James O'Brien 10am - 1pm
Global's Make Some Noise: Who We Are Helping This Year
Global's Make Some Noise supports projects across the country deliver life changing work and help to give children a brighter future.
Help Support Children With Disabilities
Small Steps teaches and supports disabled children and their families, in an atmosphere of positivity, fun and laughter.
The charity helps children affected by genetic disorders, syndromes and developmental delays of all kinds. It offers free Easter Camp and Summer School Programmes, and free weekly sessions involving singing, fun and play.
Small Steps also supports mums and dads who are disorientated, isolated and frightened of what the future holds for their child and their family. It offers Parent Workshops where families work together and learn skills they can replicate at home, and provides practical advice and emotional support. At Small Steps they are able to meet other parents facing similar challenges and create peer networks enabling them to support one another.
Ros's son, Patrick, was born with brain damage. She took him to Small Steps when he was three months old. She said: "I will never forget our first visit to Small Steps. I immediately felt like I was in a safe place where people would understand what I was going through. It was already clear at three months that Patrick was severely affected, but Small Steps was the only place that gave me hope that Patrick could and would learn and develop and that I could help him."
Global’s Make Some Noise is proud to fund Small Steps’ weekly sessions, creating a space for disabled children to meet other children with similar needs, develop friendships and become more socially confident.
Support A Holiday Home For Seriously-Ill Children
Sebastian Gates was only nine when he died from cancer, but his legacy will last much longer.
His parents have worked incredibly hard to fulfil his final wish - a holiday home for seriously ill children and their families.
The Bluebells was set up by Sebastian’s Action Trust and provides week long breaks, day visits and crisis breaks for the families of seriously ill children. It’s a place where families can spend precious time together and find courage to face the journey ahead.
Young Dylan Richards was diagnosed with encephalitis, brain injury, epilepsy, severe learning difficulties, global development delay, swallow dysfunction and a sensory processing disorder. After spending a weekend at The Bluebells, his mum Alice said: "Being able to talk to someone outside of the family unit is always very helpful. I could get a few things off my chest. It was great to regroup as a family with Dylan’s aunt and uncle. We loved our weekend at Bluebells and didn’t want to leave!"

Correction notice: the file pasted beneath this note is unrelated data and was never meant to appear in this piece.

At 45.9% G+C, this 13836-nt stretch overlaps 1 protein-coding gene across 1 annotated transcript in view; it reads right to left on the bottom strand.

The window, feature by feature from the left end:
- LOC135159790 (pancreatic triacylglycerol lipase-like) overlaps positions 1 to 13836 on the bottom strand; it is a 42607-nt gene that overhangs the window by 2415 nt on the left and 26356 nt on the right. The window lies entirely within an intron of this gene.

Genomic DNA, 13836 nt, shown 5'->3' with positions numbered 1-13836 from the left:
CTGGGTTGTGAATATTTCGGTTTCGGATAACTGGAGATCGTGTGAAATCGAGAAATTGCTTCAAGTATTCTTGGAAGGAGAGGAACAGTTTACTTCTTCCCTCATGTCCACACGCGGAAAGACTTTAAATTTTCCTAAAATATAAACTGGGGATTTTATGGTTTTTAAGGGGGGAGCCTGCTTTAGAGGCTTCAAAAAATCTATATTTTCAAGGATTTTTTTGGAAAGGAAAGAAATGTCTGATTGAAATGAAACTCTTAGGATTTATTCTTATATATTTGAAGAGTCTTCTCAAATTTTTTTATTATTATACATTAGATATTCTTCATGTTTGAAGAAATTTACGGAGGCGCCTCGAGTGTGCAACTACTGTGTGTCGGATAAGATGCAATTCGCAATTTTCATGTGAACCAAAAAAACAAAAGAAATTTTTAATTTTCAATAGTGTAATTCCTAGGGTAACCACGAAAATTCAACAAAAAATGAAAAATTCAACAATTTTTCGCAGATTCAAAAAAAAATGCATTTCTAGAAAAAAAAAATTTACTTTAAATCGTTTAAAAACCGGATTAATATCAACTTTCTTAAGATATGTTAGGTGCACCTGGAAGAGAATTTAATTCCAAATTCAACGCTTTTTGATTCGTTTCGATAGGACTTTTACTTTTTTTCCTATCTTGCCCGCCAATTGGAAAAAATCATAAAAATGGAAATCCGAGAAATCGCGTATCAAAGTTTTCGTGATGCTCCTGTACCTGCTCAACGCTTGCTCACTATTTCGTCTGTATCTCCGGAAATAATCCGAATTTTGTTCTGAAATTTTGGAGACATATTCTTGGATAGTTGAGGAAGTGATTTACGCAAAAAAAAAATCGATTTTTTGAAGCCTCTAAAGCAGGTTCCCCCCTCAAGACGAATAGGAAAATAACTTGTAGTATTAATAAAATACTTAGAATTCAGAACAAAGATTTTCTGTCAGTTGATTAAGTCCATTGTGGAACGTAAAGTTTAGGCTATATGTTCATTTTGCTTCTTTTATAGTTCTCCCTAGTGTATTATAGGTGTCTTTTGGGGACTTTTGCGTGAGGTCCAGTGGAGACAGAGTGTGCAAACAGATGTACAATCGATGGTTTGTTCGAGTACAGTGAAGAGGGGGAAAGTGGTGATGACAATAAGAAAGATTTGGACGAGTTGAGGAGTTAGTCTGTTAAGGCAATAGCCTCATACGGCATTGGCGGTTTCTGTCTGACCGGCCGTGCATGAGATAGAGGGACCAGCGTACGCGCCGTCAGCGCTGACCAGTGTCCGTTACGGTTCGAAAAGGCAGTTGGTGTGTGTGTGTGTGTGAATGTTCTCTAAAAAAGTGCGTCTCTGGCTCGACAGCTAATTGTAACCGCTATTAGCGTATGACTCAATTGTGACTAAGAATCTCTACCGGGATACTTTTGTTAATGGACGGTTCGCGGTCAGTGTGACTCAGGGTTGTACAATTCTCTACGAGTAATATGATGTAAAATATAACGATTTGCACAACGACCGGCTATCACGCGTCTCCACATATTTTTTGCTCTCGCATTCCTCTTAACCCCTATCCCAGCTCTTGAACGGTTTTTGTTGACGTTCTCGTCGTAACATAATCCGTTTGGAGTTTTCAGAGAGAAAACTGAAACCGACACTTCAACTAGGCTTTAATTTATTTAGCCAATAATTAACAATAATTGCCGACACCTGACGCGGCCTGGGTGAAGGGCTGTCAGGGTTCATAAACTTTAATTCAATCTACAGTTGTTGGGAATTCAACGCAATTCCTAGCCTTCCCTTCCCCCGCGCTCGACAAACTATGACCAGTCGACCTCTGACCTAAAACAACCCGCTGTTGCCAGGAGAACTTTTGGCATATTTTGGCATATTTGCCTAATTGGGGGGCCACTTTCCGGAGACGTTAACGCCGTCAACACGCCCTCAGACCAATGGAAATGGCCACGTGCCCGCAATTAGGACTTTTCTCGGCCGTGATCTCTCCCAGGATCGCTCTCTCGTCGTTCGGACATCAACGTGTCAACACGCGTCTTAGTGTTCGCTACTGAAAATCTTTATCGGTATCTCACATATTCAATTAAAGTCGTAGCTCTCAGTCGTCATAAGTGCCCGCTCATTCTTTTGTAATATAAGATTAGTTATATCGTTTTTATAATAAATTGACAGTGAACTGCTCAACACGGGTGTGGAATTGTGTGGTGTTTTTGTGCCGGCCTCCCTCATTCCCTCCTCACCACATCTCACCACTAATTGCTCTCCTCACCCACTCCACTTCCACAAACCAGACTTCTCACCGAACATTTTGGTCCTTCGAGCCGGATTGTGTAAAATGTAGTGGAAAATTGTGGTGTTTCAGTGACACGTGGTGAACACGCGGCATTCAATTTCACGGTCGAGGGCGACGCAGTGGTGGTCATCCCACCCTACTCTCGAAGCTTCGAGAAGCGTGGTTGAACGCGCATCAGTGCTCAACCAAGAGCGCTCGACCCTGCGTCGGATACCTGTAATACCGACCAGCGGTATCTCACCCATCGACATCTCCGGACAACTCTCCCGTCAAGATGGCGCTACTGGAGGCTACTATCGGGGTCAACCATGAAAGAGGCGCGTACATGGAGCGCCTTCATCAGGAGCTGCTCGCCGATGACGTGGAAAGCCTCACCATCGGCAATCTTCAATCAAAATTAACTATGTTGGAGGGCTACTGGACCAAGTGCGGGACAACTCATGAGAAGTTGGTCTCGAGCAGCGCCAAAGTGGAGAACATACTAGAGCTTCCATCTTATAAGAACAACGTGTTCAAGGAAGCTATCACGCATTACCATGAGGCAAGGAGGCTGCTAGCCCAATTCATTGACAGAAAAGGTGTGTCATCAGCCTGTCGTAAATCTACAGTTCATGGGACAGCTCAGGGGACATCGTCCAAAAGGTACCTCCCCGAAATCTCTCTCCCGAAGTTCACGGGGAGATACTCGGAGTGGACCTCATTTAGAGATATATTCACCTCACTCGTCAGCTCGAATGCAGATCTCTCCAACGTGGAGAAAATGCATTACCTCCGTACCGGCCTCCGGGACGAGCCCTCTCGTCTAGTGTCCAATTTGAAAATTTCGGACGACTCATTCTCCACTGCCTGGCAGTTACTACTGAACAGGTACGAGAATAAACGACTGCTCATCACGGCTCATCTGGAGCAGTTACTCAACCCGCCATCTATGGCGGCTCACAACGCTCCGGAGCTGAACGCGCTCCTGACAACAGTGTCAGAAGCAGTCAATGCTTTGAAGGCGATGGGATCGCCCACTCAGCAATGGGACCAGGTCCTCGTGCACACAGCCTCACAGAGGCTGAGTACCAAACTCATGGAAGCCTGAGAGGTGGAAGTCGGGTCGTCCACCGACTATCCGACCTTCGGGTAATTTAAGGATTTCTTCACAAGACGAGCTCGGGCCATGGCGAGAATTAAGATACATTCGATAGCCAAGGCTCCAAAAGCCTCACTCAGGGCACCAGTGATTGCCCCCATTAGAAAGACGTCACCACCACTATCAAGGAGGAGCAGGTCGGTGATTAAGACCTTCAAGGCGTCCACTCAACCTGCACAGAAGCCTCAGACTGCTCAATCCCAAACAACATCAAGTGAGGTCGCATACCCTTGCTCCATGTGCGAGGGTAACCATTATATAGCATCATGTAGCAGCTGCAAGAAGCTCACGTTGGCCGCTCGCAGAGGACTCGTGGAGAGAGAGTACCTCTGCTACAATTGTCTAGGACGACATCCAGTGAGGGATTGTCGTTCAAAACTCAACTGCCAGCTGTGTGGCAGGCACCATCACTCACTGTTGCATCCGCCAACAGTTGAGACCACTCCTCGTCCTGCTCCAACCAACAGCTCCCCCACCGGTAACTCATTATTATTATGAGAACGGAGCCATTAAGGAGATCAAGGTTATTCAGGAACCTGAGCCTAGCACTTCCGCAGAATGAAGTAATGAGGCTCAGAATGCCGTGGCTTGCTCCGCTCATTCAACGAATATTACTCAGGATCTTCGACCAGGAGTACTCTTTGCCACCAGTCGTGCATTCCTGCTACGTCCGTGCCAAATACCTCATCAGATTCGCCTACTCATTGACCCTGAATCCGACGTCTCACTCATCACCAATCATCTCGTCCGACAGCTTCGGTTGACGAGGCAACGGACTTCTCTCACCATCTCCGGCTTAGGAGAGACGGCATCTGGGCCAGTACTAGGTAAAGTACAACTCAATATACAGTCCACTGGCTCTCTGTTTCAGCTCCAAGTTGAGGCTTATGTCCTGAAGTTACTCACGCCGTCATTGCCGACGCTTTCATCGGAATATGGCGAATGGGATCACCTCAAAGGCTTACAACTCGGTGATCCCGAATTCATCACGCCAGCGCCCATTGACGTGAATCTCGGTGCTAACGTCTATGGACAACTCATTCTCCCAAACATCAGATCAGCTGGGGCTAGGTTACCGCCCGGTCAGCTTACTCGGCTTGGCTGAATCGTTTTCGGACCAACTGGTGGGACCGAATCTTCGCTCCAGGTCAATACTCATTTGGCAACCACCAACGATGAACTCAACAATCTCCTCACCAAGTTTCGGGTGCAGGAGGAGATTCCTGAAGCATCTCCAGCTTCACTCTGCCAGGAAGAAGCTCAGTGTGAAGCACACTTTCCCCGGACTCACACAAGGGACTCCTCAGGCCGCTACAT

Global’s Make Some Noise is proud to support further bespoke support to families accessing The Bluebells, including massage sessions, one on one emotional support and bereavement counselling.
Support Children Affected by Cavernomas
Cavernoma Alliance UK supports people of all ages who have been affected by cavernomas, which are abnormal growths in the brain or spine.
These growths are made up of clusters of blood that bleed, causing cerebral haemorrhage, which could result in stroke, paralysis or even death.
With numbers of newly diagnosed children and young people increasing by 10% each year, Cavernoma Alliance UK is a small charity which works hard to provides vital support for affected people across the UK.
Zane was diagnosed with 15 brain tumours when he was just over a year old, and suffers from a condition which means he can develop more tumours at any time. His dad Lee said: "I remember sitting at my desk in the early hours, crying and scared, looking for help and answers. Within 24 hours I had received two emails from CAUK, from two other parents who had been through exactly the same thing. It was amazing to know we weren’t alone, and something I’ll be forever grateful for."
This year, Global’s Make Some Noise is proud to support Cavernoma Alliance UK in organising these events, giving children a chance to meet and make friends with other youngsters affected by the condition, and give their mums and dads some much needed respite.